Election season is among us, and Max is uncovering the nuances of politics in America in an unconventional way through the new series The Girls on the Bus.

The storyline follows four female journalists who, despite starting as common enemies, become family due to some situations they encounter while on the road covering the election cycle.

“I think it’s different than most of what we’ve seen on television as a political show because it’s not a political show,” co-creator and writer Julie Plec said in a recent interview that the cast and team behind the show did with Blavity’s Shadow and Act.

“In its soul, it’s a show about friendship, trust, finding your voice, finding your power, finding your strength, set against a backdrop of this wild and often hilarious circus that is a presidential campaign,” she continued. “I think that we get to have a little fun with politics. We get to poke a little fun at politics, especially American politics.”

As much as the focal point follows the ins and outs of what is going on behind the scenes during the presidential race, it is also about how friendship can be found in unlikely places, which was important to Amy Chozick, the author of the 2018 book Chasing Hillary, which the series is based off.

She also serves as a writer and creator of the show.

“Greg Berlanti, from the beginning when he read my book, thought that the show lived in that chapter, ‘The Girls on the Bus,’ because he was — we were all intrigued by this idea that you become friends with women who you never would have interacted with in your normal life,” Chozick explained. “Grace would’ve never given Lola five minutes of her time if they just met in regular life, but they are forced on this bus. They are forced to stay at the same hotels, drinking cheap white wine at the same hotel bars, and I think forcing them all together in that way kind of let everybody let their guard down.”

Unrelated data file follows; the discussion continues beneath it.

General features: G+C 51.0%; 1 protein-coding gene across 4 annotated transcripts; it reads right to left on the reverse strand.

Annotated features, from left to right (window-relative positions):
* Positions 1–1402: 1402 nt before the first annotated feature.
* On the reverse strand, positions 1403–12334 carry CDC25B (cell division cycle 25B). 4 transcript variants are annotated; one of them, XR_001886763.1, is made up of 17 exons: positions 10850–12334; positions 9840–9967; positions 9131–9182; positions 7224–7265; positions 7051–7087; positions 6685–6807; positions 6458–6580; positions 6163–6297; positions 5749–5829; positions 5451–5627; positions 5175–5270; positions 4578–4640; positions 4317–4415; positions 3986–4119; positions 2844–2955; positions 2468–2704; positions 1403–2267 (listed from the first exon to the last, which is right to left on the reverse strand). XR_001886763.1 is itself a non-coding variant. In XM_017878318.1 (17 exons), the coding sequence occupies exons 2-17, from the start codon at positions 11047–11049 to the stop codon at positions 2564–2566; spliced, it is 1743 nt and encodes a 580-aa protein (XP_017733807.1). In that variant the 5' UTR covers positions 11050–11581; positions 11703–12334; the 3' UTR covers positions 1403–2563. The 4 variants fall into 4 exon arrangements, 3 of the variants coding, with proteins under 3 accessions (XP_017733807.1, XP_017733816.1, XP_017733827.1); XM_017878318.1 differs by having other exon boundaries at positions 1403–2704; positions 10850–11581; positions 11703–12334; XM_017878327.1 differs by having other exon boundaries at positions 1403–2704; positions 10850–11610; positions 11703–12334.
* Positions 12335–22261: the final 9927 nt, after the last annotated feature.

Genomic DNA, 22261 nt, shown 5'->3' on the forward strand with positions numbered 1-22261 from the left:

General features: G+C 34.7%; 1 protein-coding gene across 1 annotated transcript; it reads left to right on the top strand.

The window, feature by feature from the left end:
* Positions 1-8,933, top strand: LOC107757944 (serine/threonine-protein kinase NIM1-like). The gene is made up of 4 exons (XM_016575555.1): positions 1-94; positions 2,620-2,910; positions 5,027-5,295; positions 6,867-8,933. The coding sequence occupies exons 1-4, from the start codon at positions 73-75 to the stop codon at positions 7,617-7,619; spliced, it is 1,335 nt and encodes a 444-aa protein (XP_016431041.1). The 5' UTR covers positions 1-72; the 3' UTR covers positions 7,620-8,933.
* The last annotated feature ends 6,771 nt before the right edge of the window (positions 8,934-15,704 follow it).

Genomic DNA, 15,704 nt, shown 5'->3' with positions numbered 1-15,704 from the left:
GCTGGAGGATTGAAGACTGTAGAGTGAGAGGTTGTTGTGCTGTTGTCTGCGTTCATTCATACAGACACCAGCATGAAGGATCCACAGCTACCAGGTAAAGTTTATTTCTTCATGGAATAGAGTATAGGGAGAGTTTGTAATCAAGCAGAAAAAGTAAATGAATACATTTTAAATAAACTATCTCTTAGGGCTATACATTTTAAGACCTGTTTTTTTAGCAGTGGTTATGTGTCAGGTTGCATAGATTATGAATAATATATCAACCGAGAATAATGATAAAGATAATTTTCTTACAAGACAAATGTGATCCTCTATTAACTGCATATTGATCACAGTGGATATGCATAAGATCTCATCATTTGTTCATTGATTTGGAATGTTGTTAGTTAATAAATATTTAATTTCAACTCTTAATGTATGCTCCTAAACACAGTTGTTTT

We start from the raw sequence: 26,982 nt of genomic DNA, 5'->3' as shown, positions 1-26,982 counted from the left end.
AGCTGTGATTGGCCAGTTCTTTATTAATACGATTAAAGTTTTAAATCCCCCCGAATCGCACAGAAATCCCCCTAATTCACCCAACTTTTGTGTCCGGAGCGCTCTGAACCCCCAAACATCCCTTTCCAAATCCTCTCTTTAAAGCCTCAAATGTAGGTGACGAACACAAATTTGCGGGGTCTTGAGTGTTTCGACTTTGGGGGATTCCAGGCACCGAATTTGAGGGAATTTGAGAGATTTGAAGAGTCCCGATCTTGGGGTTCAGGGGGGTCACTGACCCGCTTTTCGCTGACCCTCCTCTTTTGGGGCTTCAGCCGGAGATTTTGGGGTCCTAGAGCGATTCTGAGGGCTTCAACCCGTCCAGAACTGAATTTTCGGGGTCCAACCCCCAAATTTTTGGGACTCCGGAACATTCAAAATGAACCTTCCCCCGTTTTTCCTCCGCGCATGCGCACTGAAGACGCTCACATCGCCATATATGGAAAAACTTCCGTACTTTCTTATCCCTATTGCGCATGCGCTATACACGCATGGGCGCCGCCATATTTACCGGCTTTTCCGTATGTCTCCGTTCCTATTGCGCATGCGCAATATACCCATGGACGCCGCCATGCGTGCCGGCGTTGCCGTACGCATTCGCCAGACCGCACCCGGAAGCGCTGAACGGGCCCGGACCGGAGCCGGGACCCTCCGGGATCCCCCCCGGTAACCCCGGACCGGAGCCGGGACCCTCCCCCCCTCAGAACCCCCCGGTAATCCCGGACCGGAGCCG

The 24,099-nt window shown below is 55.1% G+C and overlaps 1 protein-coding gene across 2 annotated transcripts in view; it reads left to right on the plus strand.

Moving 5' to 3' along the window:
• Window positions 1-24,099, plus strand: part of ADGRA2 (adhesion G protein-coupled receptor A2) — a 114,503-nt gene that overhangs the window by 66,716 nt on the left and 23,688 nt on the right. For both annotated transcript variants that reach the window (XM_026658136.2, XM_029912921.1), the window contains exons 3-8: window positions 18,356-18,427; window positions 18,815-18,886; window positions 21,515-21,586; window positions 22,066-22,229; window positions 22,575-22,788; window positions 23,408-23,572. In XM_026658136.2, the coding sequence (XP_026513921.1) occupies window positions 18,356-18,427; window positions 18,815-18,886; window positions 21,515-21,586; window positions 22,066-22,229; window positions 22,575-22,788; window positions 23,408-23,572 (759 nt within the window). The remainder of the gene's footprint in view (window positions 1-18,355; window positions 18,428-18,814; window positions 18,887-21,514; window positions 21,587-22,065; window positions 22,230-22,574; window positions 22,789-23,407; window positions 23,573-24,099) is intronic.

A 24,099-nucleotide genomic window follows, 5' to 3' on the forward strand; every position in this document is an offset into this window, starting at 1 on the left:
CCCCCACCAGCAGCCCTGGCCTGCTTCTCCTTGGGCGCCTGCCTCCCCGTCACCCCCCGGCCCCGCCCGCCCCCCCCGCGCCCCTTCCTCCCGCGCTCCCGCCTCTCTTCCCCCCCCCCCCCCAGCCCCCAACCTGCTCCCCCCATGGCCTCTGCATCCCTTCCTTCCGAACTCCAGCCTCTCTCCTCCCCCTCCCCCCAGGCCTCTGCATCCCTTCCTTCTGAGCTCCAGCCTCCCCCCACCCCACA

For Christina Elmore, who portrays Kimberlyn, this sentiment about the show is what she loves most.

“My favorite thing about the show is the focus on these relationships between this sort of found family,” she said. “Yes, the backdrop is political, and yes, they all come from different points of view, different walks of life, but what’s so beautiful is that they find their way to each other and that their differences somehow help to bridge the gap. Their conversations, their debates, and their differing opinions are what bring them closer rather than pull them apart. I don’t think we have that enough. Or, we don’t see it on TV. We don’t see it in our politics. We don’t see it on the news that people are actually talking to each other, that they can have a conversation and still be friends despite having different points of view.”

With the ever-evolving landscape of media and its influence on the masses, Carla Gugino, who plays Grace, appreciates how the importance of journalism is portrayed in the series.

“Journalism has changed so much, just by the nature of corporations owning so many things and very few small business newspapers. That changes so much for you guys and the nation of getting the truth really fast, being able to report it accurately, but also very quickly,” Gugino said. “What was fun from Grace’s perspective is, ultimately, all four of these women, I think, have a real reverence for what they do and the importance of what it is to get the truth out into the world for people who would not know it otherwise and that truth and information is freedom.”

Amid the chaos that often surrounds an election cycle, Griffin Dunne, who takes on the role of newspaper editor Bruce Turner in the series, hopes the show can serve as an outlet from some of the drama Americans are experiencing as they prepare to select their new leader.

“One of my hopes is, with all the political fatigue, that this is an escape because there’s a lot of humor in it,” Dunne said. “It is a fun show. After that escape, I think it would be awesome if there was more curiosity around a lot of the themes there and may potentially be a catalyst for more engagement, especially from, I mean all audiences, but it’d be so dope if younger audiences were like, ‘I’m curious about journalism now,’ or ‘I’m gonna become a press secretary.'”

The Girls on the Bus is now available to stream on Max.